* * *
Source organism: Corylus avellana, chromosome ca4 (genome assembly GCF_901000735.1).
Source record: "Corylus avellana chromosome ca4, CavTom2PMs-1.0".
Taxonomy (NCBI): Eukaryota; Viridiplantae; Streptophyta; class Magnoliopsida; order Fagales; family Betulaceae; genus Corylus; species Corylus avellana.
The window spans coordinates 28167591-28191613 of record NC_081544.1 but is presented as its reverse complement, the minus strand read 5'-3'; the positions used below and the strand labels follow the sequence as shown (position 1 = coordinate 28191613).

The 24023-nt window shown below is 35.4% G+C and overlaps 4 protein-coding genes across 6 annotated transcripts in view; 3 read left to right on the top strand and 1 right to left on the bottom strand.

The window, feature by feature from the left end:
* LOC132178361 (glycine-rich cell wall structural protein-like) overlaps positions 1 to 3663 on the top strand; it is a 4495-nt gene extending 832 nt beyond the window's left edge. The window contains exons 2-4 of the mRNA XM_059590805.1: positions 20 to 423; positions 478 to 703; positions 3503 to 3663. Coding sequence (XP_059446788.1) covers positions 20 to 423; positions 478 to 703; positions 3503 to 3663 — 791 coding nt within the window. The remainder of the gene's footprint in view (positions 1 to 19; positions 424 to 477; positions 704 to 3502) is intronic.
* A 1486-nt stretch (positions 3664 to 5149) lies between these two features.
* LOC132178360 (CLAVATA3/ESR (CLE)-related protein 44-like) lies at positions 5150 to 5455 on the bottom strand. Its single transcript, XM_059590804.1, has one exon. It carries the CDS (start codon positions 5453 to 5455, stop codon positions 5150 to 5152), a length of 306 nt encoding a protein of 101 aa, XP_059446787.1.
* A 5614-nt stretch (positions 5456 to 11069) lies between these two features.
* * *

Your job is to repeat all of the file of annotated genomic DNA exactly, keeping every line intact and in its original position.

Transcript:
Source organism: Corylus avellana, chromosome ca4 (genome assembly GCF_901000735.1).
Source record: "Corylus avellana chromosome ca4, CavTom2PMs-1.0".
Taxonomy (NCBI): Eukaryota; Viridiplantae; Streptophyta; class Magnoliopsida; order Fagales; family Betulaceae; genus Corylus; species Corylus avellana.
The window spans coordinates 28167591-28191613 of record NC_081544.1 but is presented as its reverse complement, the minus strand read 5'-3'; the positions used below and the strand labels follow the sequence as shown (position 1 = coordinate 28191613).

The 24023-nt window shown below is 35.4% G+C and overlaps 4 protein-coding genes across 6 annotated transcripts in view; 3 read left to right on the top strand and 1 right to left on the bottom strand.

The window, feature by feature from the left end:
* LOC132178361 (glycine-rich cell wall structural protein-like) overlaps positions 1 to 3663 on the top strand; it is a 4495-nt gene extending 832 nt beyond the window's left edge. The window contains exons 2-4 of the mRNA XM_059590805.1: positions 20 to 423; positions 478 to 703; positions 3503 to 3663. Coding sequence (XP_059446788.1) covers positions 20 to 423; positions 478 to 703; positions 3503 to 3663 — 791 coding nt within the window. The remainder of the gene's footprint in view (positions 1 to 19; positions 424 to 477; positions 704 to 3502) is intronic.
* A 1486-nt stretch (positions 3664 to 5149) lies between these two features.
* LOC132178360 (CLAVATA3/ESR (CLE)-related protein 44-like) lies at positions 5150 to 5455 on the bottom strand. Its single transcript, XM_059590804.1, has one exon. It carries the CDS (start codon positions 5453 to 5455, stop codon positions 5150 to 5152), a length of 306 nt encoding a protein of 101 aa, XP_059446787.1.
* A 5614-nt stretch (positions 5456 to 11069) lies between these two features.